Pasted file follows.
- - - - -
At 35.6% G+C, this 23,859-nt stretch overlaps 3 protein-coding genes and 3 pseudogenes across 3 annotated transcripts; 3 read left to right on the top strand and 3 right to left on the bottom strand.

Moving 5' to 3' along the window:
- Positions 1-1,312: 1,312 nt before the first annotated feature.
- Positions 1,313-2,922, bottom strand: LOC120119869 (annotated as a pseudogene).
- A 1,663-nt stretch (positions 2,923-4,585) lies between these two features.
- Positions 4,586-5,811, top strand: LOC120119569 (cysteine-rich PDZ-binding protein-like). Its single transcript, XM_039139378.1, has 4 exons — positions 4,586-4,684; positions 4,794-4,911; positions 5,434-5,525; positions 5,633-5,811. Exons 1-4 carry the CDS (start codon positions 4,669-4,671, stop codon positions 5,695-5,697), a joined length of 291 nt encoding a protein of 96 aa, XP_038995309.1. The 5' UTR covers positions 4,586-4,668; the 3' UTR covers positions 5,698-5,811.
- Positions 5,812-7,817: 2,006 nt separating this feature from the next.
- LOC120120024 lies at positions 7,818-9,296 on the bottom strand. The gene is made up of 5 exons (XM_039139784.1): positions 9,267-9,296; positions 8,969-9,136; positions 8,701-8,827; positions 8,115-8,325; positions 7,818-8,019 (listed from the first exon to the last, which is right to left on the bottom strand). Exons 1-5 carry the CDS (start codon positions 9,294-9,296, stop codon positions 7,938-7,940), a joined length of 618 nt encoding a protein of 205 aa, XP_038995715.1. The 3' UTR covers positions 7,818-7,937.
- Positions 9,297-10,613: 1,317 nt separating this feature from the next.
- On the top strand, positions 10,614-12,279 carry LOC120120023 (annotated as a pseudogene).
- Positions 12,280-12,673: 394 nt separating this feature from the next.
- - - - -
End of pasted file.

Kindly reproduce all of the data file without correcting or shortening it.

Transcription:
At 35.6% G+C, this 23,859-nt stretch overlaps 3 protein-coding genes and 3 pseudogenes across 3 annotated transcripts; 3 read left to right on the top strand and 3 right to left on the bottom strand.

Moving 5' to 3' along the window:
- Positions 1-1,312: 1,312 nt before the first annotated feature.
- Positions 1,313-2,922, bottom strand: LOC120119869 (annotated as a pseudogene).
- A 1,663-nt stretch (positions 2,923-4,585) lies between these two features.
- Positions 4,586-5,811, top strand: LOC120119569 (cysteine-rich PDZ-binding protein-like). Its single transcript, XM_039139378.1, has 4 exons — positions 4,586-4,684; positions 4,794-4,911; positions 5,434-5,525; positions 5,633-5,811. Exons 1-4 carry the CDS (start codon positions 4,669-4,671, stop codon positions 5,695-5,697), a joined length of 291 nt encoding a protein of 96 aa, XP_038995309.1. The 5' UTR covers positions 4,586-4,668; the 3' UTR covers positions 5,698-5,811.
- Positions 5,812-7,817: 2,006 nt separating this feature from the next.
- LOC120120024 lies at positions 7,818-9,296 on the bottom strand. The gene is made up of 5 exons (XM_039139784.1): positions 9,267-9,296; positions 8,969-9,136; positions 8,701-8,827; positions 8,115-8,325; positions 7,818-8,019 (listed from the first exon to the last, which is right to left on the bottom strand). Exons 1-5 carry the CDS (start codon positions 9,294-9,296, stop codon positions 7,938-7,940), a joined length of 618 nt encoding a protein of 205 aa, XP_038995715.1. The 3' UTR covers positions 7,818-7,937.
- Positions 9,297-10,613: 1,317 nt separating this feature from the next.
- On the top strand, positions 10,614-12,279 carry LOC120120023 (annotated as a pseudogene).
- Positions 12,280-12,673: 394 nt separating this feature from the next.